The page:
Aug 22, 2009

Review -- A Tree for Emmy

A Tree for Emmy
Written by Mary Ann Rodman and illustrated by Tatjana Mai-Wyss
Peachtree, hardcover, March 2009
Picture Book

A simple story about appreciating the wild natural world and the satisfaction of realizing one’s desires.

Emmy loves trees of all kinds, though it’s the mimosa tree at Gramma’s that really grabs her. Her imagination is ignited by the mimosa’s strong low branches, its fuzzy pink blossoms and the rattling seed pods. Best of all the mimosa is “stubborn and strong, and a little bit wild. Just like me.”

Emmy decides a mimosa of her own is a perfect birthday wish and her parents do their best to find her one. But mimosas are considered wild and so they’re not available at garden centers. Disappointed, the family visits Gramma and unexpectedly Emmy finds her own mimosa, a seedling growing wild and free. The last page presenting an older Emmy watering her beloved tree (now taller than her) is a testament to time passing, patience and a nurturing heart.

Lovely designed papers used for just the right amount of collage add whimsy and create visual interest and texture against the watercolor art.

Thanks to Peachtree Publishers for providing a review copy.

Aug 15, 2009

Review for Molly's Bookshelf -- I Want a Dog

I Want a Dog
Written and illustrated by Helga Bansch
North South, hardcover, $16.95
Picture Book

“Lisa loved dogs. Big dogs, small dogs, short dogs, tall dogs, shaggy-haired dogs, curly-haired dogs, any kind of dog. ‘I want a dog,’ she said twenty-one times a day.” Lisa’s entreaties don’t fall on deaf ears but her parents stand firm, “Our apartment is too small for a dog.”

She argues (nicely,) makes promises, threatens tantrums, all to no avail. However, Lisa is a problem-solver and she hatches an ingenious plan to get what she wants. The end result is a happy foursome – her parents, a playful pup named Rollo, Mr. Lewis, Rollo’s elderly owner and of course, Lisa. It’s not easy introducing concepts like creative solutions and taking action to young children, but it’s easily done here.

The artwork is loose with a contemporary feel using bright colors with limited collage. Changing perspectives and layout help move the narrative along. Dogs, real and not, are everywhere, sharing the focus with red-haired Lisa, and both people and dogs are expressive with use of simple lines.

Come meet Lisa, dog-walker extraordinaire and dog’s best friend!

Thanks to North South Books for supplying a review copy.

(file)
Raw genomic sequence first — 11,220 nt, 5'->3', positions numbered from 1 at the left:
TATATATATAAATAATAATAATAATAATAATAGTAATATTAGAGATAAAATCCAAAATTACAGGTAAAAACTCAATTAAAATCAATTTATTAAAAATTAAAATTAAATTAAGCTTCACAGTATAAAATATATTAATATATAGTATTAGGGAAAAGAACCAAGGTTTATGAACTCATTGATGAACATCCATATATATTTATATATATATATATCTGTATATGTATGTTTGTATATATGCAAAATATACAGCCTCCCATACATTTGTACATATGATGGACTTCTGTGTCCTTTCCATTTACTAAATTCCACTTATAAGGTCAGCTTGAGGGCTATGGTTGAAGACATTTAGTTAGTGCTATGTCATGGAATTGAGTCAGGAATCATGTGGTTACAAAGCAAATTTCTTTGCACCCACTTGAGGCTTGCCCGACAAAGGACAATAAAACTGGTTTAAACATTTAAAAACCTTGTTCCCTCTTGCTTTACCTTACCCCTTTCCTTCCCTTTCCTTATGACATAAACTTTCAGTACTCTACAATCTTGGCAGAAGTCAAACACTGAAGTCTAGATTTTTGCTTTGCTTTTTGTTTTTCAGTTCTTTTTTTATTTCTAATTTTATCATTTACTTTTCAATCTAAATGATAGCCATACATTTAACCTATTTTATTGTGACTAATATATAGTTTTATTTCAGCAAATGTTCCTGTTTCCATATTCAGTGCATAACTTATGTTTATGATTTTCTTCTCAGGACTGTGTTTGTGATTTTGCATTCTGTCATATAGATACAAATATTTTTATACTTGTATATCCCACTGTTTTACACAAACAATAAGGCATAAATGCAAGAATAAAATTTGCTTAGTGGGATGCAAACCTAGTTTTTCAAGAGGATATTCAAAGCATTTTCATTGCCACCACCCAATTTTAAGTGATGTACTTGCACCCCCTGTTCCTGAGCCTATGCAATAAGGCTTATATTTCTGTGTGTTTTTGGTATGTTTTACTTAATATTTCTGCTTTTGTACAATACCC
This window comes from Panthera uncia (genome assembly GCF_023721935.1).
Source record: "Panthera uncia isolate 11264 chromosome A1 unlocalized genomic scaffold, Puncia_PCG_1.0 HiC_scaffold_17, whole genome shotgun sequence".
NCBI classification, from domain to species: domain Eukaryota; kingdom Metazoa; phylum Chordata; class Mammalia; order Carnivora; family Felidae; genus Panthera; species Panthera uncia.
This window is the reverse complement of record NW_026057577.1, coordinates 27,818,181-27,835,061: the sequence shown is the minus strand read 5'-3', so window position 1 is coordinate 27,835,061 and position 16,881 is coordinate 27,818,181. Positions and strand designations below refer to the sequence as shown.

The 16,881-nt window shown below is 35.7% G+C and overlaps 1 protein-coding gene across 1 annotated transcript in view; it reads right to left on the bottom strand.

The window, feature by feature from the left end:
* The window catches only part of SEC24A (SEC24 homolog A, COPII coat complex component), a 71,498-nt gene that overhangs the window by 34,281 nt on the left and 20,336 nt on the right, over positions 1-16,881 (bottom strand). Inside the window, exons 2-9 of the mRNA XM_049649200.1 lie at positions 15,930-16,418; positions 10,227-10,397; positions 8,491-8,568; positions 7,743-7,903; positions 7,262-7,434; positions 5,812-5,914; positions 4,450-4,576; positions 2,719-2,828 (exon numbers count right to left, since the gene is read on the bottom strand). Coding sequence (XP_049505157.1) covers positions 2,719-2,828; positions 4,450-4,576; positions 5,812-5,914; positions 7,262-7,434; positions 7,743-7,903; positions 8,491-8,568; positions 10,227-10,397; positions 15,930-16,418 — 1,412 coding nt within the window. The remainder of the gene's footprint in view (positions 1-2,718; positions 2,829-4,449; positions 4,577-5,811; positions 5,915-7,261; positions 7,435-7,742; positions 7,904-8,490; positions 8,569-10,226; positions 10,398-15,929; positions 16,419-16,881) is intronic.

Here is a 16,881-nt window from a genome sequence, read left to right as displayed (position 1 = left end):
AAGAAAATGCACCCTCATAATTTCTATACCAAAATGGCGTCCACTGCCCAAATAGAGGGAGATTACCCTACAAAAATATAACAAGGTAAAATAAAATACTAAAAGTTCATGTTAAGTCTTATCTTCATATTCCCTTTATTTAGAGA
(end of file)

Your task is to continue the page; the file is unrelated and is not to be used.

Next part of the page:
Aug 13, 2009

Review -- Ollie and Me 1 2 3

Olly and Me 1 2 3
Shirley Hughes
Candlewick, hardcover, July 2009
Picture Book

Shirley Hughes’ familiar illustrations populate this counting book which also serves as a vehicle for young Kate to tell readers all about her family, including younger brother Olly, and friends. “There are four people in our family. When we go out, we usually take our dog, Buster, too, and that makes five. Buster likes to chase birds but he never catches any.”

The page layout places the featured number (1-10) written at the top of the page; next to it are large colored dots with the number of dots matching the number. On a double-page spread are multiple examples of the number in words and illustrations, such as “Three is company.” What I love about Hughes’ art is that it’s messy and expressive and full of motion, showing us happy animals and people in the everyday. It’s kids being kids and her language is just like listening to kids. Following the number 10 she writes
“Some things are too many to count –
Like blossoms falling from a tree
Or raindrops into a puddle . . .
Or flowers in the springtime
Or clouds in the sky going up and up . . .
Numbers go on forever.”

Thanks to Candlewick Press for supplying a review copy.

Aug 11, 2009

Early Library School

I found this image at the bookstore when we visited the Chautauqua Institution in New York state earlier this summer. On the back of the postcard:

Melvil Dewey, at extreme right, who helped found the Chautauqua Library School in 1901, is shown with a class of librarians engaged in continuing education.